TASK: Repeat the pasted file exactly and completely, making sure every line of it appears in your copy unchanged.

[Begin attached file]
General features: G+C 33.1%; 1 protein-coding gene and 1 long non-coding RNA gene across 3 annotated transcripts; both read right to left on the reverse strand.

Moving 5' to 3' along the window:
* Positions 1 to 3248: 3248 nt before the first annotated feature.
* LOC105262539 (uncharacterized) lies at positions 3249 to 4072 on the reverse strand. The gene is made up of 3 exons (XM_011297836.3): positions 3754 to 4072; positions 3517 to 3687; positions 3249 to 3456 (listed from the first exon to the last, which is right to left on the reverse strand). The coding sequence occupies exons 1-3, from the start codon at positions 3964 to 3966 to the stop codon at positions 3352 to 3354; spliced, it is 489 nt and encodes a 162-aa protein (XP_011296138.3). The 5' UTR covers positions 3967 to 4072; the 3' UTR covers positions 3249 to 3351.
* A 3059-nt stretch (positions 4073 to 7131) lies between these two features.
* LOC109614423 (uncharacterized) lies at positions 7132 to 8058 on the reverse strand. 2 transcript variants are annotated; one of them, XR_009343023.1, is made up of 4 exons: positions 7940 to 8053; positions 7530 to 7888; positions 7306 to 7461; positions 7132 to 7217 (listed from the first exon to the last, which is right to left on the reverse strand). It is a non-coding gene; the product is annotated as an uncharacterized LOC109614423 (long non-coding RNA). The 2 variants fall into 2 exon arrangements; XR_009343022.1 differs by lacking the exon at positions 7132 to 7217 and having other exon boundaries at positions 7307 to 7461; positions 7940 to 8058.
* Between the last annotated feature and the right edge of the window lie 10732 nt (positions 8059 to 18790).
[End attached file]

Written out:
General features: G+C 33.1%; 1 protein-coding gene and 1 long non-coding RNA gene across 3 annotated transcripts; both read right to left on the reverse strand.

Moving 5' to 3' along the window:
* Positions 1 to 3248: 3248 nt before the first annotated feature.
* LOC105262539 (uncharacterized) lies at positions 3249 to 4072 on the reverse strand. The gene is made up of 3 exons (XM_011297836.3): positions 3754 to 4072; positions 3517 to 3687; positions 3249 to 3456 (listed from the first exon to the last, which is right to left on the reverse strand). The coding sequence occupies exons 1-3, from the start codon at positions 3964 to 3966 to the stop codon at positions 3352 to 3354; spliced, it is 489 nt and encodes a 162-aa protein (XP_011296138.3). The 5' UTR covers positions 3967 to 4072; the 3' UTR covers positions 3249 to 3351.
* A 3059-nt stretch (positions 4073 to 7131) lies between these two features.
* LOC109614423 (uncharacterized) lies at positions 7132 to 8058 on the reverse strand. 2 transcript variants are annotated; one of them, XR_009343023.1, is made up of 4 exons: positions 7940 to 8053; positions 7530 to 7888; positions 7306 to 7461; positions 7132 to 7217 (listed from the first exon to the last, which is right to left on the reverse strand). It is a non-coding gene; the product is annotated as an uncharacterized LOC109614423 (long non-coding RNA). The 2 variants fall into 2 exon arrangements; XR_009343022.1 differs by lacking the exon at positions 7132 to 7217 and having other exon boundaries at positions 7307 to 7461; positions 7940 to 8058.
* Between the last annotated feature and the right edge of the window lie 10732 nt (positions 8059 to 18790).